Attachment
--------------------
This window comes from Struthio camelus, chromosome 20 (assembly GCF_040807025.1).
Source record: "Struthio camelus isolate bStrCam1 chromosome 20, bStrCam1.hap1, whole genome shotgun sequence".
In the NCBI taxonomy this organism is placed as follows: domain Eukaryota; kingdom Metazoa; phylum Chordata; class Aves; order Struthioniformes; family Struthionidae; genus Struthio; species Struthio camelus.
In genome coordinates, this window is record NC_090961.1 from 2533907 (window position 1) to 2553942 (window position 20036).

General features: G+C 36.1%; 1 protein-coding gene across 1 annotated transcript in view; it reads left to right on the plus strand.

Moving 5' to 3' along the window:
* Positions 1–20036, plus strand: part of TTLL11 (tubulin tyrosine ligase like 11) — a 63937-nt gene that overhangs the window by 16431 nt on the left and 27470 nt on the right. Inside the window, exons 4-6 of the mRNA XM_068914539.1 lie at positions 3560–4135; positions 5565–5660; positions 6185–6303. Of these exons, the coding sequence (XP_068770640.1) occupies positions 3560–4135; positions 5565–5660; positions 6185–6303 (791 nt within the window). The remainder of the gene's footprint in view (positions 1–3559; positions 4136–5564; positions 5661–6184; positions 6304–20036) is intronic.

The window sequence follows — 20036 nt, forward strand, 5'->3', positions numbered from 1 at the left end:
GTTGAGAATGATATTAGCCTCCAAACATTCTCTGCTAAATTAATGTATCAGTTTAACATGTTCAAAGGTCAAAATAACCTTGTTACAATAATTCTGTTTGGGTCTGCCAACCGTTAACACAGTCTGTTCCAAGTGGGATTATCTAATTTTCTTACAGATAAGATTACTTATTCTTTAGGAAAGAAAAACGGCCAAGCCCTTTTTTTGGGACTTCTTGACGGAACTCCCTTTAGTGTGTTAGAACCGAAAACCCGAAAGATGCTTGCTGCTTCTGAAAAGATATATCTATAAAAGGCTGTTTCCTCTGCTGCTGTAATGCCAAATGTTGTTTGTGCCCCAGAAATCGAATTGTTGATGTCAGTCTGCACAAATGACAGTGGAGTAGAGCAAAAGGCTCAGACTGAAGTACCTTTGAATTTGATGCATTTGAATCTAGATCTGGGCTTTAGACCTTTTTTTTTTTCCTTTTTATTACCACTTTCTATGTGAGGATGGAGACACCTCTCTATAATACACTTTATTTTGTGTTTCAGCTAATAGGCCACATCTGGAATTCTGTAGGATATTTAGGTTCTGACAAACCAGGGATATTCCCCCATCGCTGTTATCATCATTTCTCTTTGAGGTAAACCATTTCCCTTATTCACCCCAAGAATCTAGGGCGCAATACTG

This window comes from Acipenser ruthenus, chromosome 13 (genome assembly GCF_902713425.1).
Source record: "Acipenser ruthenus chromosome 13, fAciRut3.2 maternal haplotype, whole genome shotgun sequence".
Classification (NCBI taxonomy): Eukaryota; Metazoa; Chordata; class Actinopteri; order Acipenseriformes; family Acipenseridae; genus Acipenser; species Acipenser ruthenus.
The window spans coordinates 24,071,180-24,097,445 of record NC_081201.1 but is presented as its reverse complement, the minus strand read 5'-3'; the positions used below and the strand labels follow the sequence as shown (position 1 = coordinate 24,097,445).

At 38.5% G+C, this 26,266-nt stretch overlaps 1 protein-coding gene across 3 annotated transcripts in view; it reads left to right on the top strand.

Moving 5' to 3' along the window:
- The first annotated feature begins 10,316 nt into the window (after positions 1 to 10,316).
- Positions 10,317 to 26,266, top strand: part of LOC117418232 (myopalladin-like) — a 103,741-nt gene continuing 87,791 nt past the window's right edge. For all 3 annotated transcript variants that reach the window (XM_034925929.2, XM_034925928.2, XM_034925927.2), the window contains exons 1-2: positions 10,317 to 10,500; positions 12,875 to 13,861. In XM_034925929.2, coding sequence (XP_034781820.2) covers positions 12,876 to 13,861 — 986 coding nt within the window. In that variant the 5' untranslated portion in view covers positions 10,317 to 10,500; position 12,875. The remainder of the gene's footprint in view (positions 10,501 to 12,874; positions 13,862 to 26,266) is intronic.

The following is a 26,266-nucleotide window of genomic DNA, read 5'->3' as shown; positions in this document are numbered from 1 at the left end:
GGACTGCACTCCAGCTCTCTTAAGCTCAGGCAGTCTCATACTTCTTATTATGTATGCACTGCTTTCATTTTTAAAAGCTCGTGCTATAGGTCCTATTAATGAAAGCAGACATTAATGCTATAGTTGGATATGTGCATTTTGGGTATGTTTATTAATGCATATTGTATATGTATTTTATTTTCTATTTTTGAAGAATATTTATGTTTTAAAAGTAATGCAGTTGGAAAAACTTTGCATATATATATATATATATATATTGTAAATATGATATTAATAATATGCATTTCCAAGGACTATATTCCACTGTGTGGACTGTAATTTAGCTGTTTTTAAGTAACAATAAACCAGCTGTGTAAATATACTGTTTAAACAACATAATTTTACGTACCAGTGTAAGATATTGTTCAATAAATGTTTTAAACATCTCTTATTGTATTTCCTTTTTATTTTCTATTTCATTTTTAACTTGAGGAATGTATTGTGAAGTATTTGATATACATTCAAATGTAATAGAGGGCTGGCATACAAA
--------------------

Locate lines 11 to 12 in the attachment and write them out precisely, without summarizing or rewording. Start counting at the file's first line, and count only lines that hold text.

Source record: "Acipenser ruthenus chromosome 13, fAciRut3.2 maternal haplotype, whole genome shotgun sequence".
Classification (NCBI taxonomy): Eukaryota; Metazoa; Chordata; class Actinopteri; order Acipenseriformes; family Acipenseridae; genus Acipenser; species Acipenser ruthenus.